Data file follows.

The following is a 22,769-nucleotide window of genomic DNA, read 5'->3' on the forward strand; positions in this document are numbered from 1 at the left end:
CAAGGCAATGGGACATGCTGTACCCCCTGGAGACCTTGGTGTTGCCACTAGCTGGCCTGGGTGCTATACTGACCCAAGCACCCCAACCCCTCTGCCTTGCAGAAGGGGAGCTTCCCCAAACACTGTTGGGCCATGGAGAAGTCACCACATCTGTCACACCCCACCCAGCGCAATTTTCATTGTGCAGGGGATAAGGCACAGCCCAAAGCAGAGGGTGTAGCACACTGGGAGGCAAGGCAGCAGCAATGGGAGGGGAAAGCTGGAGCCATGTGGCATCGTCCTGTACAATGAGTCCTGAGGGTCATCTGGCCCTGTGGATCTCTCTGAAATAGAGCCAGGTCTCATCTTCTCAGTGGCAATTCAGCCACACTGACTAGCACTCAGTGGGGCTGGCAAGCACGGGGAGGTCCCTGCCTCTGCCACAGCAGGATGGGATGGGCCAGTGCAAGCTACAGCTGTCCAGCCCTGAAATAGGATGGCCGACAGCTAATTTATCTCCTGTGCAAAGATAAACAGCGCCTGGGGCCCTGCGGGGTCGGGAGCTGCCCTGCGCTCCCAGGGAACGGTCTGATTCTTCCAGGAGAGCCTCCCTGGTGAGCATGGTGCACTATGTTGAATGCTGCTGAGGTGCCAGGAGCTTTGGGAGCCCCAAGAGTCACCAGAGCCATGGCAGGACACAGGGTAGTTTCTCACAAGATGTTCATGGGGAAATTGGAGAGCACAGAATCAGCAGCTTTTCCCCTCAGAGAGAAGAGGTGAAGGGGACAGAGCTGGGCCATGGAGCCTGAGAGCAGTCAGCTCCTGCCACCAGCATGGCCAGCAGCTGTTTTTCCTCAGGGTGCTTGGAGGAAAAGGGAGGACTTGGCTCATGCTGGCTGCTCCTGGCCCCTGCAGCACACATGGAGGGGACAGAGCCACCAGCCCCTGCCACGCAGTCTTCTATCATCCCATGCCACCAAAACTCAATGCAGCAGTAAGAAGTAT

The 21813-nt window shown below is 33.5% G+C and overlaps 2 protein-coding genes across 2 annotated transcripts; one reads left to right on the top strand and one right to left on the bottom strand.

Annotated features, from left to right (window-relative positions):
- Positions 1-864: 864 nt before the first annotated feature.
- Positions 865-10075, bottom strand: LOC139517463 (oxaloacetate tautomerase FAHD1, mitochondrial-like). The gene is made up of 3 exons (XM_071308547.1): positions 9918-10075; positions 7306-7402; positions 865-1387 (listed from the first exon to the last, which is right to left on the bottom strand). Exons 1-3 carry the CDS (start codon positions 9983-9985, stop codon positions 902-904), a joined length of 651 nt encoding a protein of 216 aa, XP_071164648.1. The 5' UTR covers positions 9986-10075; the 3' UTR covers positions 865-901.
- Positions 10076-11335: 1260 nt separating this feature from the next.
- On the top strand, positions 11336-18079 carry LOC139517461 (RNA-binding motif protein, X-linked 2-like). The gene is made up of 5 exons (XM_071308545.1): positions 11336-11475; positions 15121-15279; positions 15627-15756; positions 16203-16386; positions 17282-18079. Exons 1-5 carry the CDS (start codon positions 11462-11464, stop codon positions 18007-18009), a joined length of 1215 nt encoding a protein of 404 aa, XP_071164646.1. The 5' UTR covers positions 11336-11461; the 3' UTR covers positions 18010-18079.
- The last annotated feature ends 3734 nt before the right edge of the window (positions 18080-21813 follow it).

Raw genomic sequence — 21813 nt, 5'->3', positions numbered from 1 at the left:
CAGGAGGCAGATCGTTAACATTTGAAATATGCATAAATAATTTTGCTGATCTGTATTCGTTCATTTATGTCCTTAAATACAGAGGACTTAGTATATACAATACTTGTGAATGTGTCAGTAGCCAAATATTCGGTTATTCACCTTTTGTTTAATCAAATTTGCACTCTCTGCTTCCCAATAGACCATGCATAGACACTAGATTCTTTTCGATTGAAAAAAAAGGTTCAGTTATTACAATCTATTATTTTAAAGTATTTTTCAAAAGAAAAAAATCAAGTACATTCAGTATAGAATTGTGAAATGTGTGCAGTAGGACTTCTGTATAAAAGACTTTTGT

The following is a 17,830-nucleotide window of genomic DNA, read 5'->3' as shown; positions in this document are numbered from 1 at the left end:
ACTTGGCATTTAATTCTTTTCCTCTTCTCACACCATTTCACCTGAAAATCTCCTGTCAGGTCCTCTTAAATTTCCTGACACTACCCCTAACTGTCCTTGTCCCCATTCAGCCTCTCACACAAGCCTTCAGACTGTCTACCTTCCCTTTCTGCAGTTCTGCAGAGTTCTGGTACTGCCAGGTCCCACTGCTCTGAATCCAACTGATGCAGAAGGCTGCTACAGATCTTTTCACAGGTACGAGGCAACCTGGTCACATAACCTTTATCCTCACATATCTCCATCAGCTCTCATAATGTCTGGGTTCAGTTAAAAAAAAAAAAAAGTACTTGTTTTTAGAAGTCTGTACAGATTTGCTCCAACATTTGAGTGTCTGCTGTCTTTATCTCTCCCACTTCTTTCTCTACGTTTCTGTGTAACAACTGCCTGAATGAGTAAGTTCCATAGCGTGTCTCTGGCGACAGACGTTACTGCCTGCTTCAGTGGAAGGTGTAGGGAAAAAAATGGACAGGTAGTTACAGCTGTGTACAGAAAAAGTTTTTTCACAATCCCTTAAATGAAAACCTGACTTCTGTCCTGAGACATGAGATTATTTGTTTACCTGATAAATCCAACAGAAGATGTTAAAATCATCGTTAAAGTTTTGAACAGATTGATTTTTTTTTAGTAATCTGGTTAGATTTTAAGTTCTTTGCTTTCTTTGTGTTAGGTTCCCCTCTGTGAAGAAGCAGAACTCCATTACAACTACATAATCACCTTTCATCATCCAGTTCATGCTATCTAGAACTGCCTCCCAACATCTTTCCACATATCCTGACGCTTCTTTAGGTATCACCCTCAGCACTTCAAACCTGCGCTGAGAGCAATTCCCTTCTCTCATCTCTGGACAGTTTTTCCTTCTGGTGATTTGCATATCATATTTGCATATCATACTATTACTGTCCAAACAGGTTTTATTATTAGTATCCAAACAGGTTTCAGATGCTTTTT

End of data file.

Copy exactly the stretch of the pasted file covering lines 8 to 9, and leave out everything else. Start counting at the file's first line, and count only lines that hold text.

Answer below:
- On the top strand, positions 11336-18079 carry LOC139517461 (RNA-binding motif protein, X-linked 2-like). The gene is made up of 5 exons (XM_071308545.1): positions 11336-11475; positions 15121-15279; positions 15627-15756; positions 16203-16386; positions 17282-18079. Exons 1-5 carry the CDS (start codon positions 11462-11464, stop codon positions 18007-18009), a joined length of 1215 nt encoding a protein of 404 aa, XP_071164646.1. The 5' UTR covers positions 11336-11461; the 3' UTR covers positions 18010-18079.
- The last annotated feature ends 3734 nt before the right edge of the window (positions 18080-21813 follow it).